Michael_Ciaglo_.jpg
Michael Ciaglo / Getty images

Good morning, Portland! Friendly reminder to drink your veggies today.

And here are the headlines.

• Portlanders gathered Monday evening to remember Daunte Wright, the 20-year-old Black man who was fatally shot by a police officer in a Minneapolis suburb Sunday. The demonstration signaled the start of Portland's fair-weather protest season, echoing the rage, fear, and frustrations on display during 2020's protests against police brutality. Police declared the protest a riot shortly after 10:15 pm, and then bull-rushed the crowd and shot "less lethal" weapons at protesters. Get more insight and visuals from last night from Suzette Smith, who was on the ground.

• Meanwhile, there was a similar protester and police dynamic in Brooklyn Center, where Wright was shot. Cops there used a 7 pm government-imposed curfew as a pretense for arresting at least 40 people.

• The United States is pausing use of the Johnson & Johnson COVID-19 vaccine after six women developed dangerous blood clots after receiving the shot. The FDA and CDC say the move comes out of an "abundance of caution," and will give them time to investigate the "extremely rare" blood clots. For context, over 6.8 million doses of the Johnson & Johnson vaccine have been given out in the US.

• Newly surfaced plans from the Oregon Department of Transportation (ODOT) shows that the agency plans to encroach on Harriet Tubman Middle School's campus as part of its Interstate 5 freeway widening project. The ODOT map showing these plans was created two years ago—but Portland Public Schools' board members hadn't seen it until two weeks ago.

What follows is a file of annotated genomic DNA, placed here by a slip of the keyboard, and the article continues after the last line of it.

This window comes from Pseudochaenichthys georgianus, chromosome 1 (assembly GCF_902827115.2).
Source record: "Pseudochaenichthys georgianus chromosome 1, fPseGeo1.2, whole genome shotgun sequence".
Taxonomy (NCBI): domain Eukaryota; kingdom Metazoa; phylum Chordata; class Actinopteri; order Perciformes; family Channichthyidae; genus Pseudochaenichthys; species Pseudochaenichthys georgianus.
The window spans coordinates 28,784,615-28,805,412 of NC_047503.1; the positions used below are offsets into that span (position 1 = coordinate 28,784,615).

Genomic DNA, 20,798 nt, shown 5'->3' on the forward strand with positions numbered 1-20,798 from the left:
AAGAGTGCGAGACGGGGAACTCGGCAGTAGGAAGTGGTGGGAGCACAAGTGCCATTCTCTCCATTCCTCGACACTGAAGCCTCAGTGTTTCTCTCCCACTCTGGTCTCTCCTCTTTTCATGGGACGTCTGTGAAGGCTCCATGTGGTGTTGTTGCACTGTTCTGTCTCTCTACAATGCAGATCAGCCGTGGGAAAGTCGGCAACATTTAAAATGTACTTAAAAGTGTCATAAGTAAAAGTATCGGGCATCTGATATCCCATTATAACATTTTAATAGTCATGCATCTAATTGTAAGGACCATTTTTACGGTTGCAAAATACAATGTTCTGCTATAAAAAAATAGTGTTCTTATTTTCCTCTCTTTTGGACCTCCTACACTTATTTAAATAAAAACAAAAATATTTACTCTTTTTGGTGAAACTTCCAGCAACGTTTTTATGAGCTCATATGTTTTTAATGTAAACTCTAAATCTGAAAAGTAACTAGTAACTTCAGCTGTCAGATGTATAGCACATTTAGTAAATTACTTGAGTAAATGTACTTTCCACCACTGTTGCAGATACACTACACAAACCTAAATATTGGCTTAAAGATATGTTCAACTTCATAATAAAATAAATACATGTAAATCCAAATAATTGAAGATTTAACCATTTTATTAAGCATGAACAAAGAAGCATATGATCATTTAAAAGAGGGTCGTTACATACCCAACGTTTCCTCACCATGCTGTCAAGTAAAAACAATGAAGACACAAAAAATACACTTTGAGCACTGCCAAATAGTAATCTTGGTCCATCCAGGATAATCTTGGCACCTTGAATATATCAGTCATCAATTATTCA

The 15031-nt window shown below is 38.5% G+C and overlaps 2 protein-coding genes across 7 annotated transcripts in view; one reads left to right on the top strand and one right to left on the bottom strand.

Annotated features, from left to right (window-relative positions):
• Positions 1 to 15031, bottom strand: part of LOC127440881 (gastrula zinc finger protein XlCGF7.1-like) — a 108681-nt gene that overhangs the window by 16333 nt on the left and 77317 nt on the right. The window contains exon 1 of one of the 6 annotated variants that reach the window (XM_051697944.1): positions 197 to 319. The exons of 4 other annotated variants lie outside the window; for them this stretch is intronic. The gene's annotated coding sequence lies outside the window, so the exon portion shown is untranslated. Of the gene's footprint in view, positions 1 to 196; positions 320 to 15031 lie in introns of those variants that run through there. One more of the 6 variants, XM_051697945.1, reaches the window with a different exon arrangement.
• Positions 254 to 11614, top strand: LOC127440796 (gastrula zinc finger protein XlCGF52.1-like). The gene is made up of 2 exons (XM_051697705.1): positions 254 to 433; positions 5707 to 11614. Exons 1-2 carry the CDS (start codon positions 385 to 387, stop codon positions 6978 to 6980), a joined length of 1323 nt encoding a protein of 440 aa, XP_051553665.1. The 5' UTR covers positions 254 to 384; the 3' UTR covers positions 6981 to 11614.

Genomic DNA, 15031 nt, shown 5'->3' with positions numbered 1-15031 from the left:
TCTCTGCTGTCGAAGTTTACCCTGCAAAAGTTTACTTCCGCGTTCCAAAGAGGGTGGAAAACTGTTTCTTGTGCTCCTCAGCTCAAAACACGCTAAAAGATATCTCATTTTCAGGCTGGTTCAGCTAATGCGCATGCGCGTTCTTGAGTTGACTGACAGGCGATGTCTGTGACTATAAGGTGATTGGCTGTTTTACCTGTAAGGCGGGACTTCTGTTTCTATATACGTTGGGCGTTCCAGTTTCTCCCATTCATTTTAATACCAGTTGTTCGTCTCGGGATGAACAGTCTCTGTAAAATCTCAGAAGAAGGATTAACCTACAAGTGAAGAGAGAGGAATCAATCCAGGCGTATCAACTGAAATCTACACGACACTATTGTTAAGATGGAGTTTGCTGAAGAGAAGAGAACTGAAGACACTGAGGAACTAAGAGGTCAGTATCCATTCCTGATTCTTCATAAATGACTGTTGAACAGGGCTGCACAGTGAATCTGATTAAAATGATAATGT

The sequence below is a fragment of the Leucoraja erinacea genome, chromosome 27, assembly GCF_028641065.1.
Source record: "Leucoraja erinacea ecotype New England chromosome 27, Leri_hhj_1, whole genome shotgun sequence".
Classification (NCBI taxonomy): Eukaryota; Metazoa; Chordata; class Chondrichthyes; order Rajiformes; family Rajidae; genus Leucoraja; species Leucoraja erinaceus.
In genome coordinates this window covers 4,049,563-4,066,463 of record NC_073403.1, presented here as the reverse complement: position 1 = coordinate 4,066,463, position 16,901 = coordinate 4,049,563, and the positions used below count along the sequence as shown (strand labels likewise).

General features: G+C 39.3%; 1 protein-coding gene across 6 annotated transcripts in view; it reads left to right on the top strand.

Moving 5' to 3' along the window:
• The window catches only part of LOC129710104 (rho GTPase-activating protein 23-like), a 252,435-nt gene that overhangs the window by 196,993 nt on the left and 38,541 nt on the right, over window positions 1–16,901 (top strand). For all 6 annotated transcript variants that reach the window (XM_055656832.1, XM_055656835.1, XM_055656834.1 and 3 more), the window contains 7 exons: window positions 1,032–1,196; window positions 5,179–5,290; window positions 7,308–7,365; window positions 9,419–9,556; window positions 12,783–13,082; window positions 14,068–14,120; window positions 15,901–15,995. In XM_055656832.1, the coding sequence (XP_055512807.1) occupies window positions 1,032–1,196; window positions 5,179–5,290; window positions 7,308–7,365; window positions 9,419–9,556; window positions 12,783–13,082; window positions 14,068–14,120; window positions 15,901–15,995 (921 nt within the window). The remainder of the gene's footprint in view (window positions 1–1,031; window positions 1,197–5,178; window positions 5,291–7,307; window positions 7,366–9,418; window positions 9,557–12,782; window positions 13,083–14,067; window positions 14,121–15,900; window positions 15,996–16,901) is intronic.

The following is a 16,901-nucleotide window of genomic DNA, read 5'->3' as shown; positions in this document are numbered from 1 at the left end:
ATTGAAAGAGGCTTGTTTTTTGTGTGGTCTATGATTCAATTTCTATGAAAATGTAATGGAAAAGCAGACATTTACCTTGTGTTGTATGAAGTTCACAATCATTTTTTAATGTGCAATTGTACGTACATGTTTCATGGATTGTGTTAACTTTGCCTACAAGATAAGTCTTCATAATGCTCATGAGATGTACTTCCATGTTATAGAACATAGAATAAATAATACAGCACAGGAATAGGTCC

• Cottonwood School is located near the Immigration and Customs Enforcement (ICE) building in Southwest Portland, a frequent site of protests and aggressive responses from armed federal agents. Now, parents and students say the school is littered with debris from those agents' weapons—and they're calling on the Department of Homeland Security to cease its chemical warfare tactics in the neighborhood.

The prosecution has rested in the trial against Derek Chauvin, the ex-cop who killed George Floyd last year in Minneapolis, after an exhaustive case that included 38 witnesses and a lot of emotional, devastating testimony. Now, the defense will have the chance to present its case.

• Have fun with that, I geuss:

• Scientists say that the Western US could be entering the worst drought we've seen in modern history, spurred by climate change—meaning wildfire season probably isn't going to be improving anytime soon. Time to stock up on gas masks!

• The National Collegiate Athletic Association (NCAA) announced yesterday that it would not hold major events in states that passed transphobic laws banning trans students from participating in sports teams that align with their gender. "When determining where championships are held, NCAA policy directs that only locations where hosts can commit to providing an environment that is safe, healthy and free of discrimination should be selected," an NCAA statement reads.

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• And finally, here's whatever this is: